For the A/C still Signature Collection, but thinking mid range, because to go one step up from XC17 to XC21 it was $1600 extra. Many argue it would take forever to make the money back in savings and since the house is only about 1600sq ft living space it may not make a differance. 3Ton heat and 2.5ton A/C if I remember for the forced air systems.

    In total, I was quoted $9800 for the Heat and A/C soup to nuts.
    The power humidifier to replace the old drump one was an extra $460.
    Finally the Water Heater was another $1700.

    All prices included permits, electric, pump and lines to drain into washer drain half way across house, top of the line iComfort Stat just introduced.

    If I were to go best A/C it would pump it up another $1600.
    If I didn't have to replace the water heater, I would have concidered it.

    The Trane stuff was about the same spec's and a little less money, so that was a wash.

    There are some good rebates, but still a lot of money.

    Thanks for your input.

    -Mario
    Last edited by m3rdpwr; 02-02-2011 at 11:36 AM.

  5. #5
    DIY Member m3rdpwr's Avatar
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    I shoudl have added on the Lennox A/C XC17 and XC21 the only difference I see was up to SEER 17 and SEER 21 respectively.

    Also the XC21 was two stage where the XC17 was not.
    62db versus 69db so XC 17 a little less.

    Warranty on all is still 10 years.

    Thanks.
    Last edited by m3rdpwr; 02-04-2011 at 04:48 PM.

  6. #6
    DIY Member m3rdpwr's Avatar
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    To answer your question, according to code, I can not just have my current water heater venting through a clay liner.
    Not enough heat from the exhaust of the water heater causing condensation and other problems.
    It would have to have a aluminum or stainless liner installed.

    Quote Originally Posted by ballvalve View Post
    What does lining a chimney have to do with installing a new furnace? If its direct vent condensing,
    run the furnace vent out the sidewall.
    Last edited by m3rdpwr; 02-04-2011 at 04:49 PM.

  7. #7
    Retired Defense Industry Engineer jadnashua's Avatar
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    SEER is an acronym - and the higher the number represents higher efficiency. Depending on your utility costs, it may never pay back to get the bigger unit.

    But, 1600 sq ft may be too small for a 3T unit. The worst thing you want is an oversized a/c unit. Do not buy anything until they run an analysis on YOUR house, using the widow size, placement, type, insulation amounts, building orientation, and factor in how well sealed it is, then equate all that to the normal temperature and humidity levels and determine your 'design day' worst case. It is not uncommon to avoid this and end up with a unit that is way oversized. This compromises comfort and economy. If in-between sizes, you might opt for the smaller one unless you reach that design day temp often. For example, you might have a once in 10-years where it gets to -10 degrees, but the 'normal' low is 5 in any given year. You might not want to design it for -10, because it rarely not only reaches that temp, but it doesn't stay there forever. If the house was at your desired temp during the day, and it only got to that super cold temp early in the morning, it wouldn't have been steeping in the super cold very long, and you may never notice. Same with the a/c size. If the a/c is running constantly, drying the air, and you go 5-degrees over the design temp for a couple of hours, you may never notice. It's when it stays there for a long time, or you shut down, then want to cool a very hot house where that extra capacity comes into play. But, once it does reach the set point, it only needs to run a very short time...that creates cold, clammy conditions, not very comfortable.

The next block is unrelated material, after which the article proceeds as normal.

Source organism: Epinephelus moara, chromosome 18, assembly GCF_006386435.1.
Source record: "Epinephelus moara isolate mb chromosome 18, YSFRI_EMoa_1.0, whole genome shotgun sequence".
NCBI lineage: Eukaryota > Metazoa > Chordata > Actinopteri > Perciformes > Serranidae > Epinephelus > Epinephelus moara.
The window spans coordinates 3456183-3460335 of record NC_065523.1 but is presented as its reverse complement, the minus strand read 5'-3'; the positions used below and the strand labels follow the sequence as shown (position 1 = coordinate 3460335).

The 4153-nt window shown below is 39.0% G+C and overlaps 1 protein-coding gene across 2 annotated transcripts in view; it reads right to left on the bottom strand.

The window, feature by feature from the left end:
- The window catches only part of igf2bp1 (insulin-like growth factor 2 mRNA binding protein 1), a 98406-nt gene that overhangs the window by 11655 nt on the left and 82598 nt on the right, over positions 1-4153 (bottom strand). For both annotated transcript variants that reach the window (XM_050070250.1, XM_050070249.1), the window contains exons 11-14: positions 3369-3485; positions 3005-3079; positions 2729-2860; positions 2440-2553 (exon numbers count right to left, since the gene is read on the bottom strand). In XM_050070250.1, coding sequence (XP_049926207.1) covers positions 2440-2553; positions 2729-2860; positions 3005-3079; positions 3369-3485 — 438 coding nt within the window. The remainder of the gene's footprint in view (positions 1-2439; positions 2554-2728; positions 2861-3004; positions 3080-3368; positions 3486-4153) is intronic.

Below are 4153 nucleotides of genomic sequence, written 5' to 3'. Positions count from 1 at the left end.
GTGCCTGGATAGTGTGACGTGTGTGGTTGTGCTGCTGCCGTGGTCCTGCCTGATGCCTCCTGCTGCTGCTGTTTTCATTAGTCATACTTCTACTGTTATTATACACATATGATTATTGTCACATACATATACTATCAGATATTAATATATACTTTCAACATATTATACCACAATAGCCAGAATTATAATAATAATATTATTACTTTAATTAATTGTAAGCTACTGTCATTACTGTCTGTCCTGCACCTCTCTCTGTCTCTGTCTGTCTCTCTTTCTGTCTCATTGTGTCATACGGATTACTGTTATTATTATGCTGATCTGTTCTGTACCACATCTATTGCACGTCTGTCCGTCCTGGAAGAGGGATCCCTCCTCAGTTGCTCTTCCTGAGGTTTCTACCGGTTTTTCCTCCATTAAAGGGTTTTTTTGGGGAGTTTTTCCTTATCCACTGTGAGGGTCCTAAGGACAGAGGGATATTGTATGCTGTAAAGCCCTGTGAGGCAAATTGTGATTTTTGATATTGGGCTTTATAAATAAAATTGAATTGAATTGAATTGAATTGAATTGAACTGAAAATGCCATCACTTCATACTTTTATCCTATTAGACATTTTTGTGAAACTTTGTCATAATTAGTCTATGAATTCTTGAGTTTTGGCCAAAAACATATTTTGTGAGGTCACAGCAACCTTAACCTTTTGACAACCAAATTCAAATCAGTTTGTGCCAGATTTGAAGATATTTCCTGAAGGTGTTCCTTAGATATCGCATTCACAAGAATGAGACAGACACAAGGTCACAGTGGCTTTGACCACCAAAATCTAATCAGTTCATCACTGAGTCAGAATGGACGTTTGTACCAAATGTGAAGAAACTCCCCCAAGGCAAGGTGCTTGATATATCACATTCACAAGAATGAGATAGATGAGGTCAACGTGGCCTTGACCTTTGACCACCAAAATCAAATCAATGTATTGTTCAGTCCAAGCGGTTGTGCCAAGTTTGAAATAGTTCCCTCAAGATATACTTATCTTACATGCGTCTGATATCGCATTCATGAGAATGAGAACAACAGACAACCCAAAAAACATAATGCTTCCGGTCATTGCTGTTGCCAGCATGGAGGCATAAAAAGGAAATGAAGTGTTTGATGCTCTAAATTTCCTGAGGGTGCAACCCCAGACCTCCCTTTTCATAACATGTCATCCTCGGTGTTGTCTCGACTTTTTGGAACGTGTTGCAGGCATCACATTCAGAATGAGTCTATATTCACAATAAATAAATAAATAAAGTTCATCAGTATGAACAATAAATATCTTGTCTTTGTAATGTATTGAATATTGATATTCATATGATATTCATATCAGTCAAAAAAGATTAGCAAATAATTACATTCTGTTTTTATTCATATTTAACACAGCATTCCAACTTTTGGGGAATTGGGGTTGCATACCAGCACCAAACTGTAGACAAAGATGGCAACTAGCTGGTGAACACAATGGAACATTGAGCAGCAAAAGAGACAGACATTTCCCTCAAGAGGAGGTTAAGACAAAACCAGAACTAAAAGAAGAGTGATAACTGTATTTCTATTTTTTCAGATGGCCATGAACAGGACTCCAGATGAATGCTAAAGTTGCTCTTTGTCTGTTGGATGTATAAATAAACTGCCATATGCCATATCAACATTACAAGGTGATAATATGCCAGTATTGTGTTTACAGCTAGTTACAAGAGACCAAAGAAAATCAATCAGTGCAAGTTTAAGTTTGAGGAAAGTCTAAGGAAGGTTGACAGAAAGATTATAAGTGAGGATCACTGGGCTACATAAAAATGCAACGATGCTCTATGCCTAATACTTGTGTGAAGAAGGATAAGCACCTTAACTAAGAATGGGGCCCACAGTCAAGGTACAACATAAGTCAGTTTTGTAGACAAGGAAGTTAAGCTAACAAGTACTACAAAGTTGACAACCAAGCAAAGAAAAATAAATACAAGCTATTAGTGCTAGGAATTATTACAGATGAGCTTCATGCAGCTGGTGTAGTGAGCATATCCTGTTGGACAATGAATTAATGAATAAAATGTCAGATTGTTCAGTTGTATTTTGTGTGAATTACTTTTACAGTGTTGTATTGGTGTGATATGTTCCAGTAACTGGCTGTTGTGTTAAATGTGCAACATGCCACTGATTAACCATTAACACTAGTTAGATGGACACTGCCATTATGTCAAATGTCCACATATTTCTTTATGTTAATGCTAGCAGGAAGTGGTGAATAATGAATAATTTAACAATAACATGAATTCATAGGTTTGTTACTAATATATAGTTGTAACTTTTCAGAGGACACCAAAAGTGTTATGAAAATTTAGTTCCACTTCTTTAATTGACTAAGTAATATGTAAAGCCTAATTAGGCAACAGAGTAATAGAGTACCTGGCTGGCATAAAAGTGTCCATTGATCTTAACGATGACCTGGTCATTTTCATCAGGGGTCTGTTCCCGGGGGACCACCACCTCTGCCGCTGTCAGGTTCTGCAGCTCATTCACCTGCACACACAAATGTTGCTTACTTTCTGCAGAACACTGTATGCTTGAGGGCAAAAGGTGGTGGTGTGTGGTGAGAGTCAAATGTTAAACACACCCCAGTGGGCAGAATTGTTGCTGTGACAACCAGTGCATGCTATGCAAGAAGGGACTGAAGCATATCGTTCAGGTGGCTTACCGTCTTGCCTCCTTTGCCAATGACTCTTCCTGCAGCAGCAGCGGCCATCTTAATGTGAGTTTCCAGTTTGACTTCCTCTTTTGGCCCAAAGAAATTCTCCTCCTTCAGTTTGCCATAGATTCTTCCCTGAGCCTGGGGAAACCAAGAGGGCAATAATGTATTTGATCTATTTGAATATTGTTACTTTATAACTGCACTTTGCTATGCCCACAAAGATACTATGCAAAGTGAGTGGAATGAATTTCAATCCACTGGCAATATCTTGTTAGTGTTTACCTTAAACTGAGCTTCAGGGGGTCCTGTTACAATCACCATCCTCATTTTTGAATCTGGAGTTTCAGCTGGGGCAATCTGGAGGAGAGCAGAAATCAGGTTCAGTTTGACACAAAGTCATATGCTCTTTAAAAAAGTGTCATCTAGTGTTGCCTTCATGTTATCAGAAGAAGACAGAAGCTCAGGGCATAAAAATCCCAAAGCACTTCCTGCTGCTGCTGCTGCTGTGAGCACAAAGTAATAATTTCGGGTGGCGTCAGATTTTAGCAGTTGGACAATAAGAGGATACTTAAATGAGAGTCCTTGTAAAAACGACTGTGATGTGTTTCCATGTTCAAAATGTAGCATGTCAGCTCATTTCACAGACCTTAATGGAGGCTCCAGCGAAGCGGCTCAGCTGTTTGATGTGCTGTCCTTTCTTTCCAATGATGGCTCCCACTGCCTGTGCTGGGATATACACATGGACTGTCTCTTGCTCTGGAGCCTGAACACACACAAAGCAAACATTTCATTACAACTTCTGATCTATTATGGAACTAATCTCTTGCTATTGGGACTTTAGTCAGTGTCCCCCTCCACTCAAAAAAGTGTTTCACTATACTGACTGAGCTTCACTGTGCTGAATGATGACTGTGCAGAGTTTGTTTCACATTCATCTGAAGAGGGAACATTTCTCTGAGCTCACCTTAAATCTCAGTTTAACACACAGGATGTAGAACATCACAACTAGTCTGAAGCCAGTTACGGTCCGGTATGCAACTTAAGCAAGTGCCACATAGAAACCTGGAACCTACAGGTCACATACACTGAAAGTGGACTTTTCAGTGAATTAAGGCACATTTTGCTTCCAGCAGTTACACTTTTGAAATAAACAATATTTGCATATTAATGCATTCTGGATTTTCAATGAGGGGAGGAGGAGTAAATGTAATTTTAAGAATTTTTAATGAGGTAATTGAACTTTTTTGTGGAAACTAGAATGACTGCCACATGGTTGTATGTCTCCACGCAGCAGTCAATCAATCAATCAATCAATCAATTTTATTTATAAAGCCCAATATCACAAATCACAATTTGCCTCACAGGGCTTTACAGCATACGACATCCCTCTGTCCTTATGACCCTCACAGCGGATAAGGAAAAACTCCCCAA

Jim DeBruycker
    Important note - I'm not a pro
    Retired Defense Industry Engineer; Schluter 2.5-day Workshop Completed 2013, 2014

  8. #8
    DIY Member m3rdpwr's Avatar
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    The old heater is original at 42 years old.
    100,000 BTU in and 80,000 BTU out.
    80% efficient I guess.

    All contractors who have come in have estimated 61k-66k BTU at ~98% efficient.
    They all also said 2.5 ton a/c.

    I said 3 ton heat, because that's what I translated from the part number ending in 30 for size.

    The house was built in 1968 and is very loose.
    I've seen what was in the wall, tin foil with papser backing. About R7 from what I've heard.

    Some joker put up basement walls with studs facing flat with no insulation and paneling.
    So, I am working as I said with a loose house.

  9. #9
    Retired Defense Industry Engineer jadnashua's Avatar
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    Make them show you how they calculated that! Using square feet alone is NOT going to work. Your old furnace could have been 3x oversized or more. Unless on a really cold day in the winter it never shut off and the house got cold, it's probably oversized...how much is the important factor.
    Jim DeBruycker
    Important note - I'm not a pro
    Retired Defense Industry Engineer; Schluter 2.5-day Workshop Completed 2013, 2014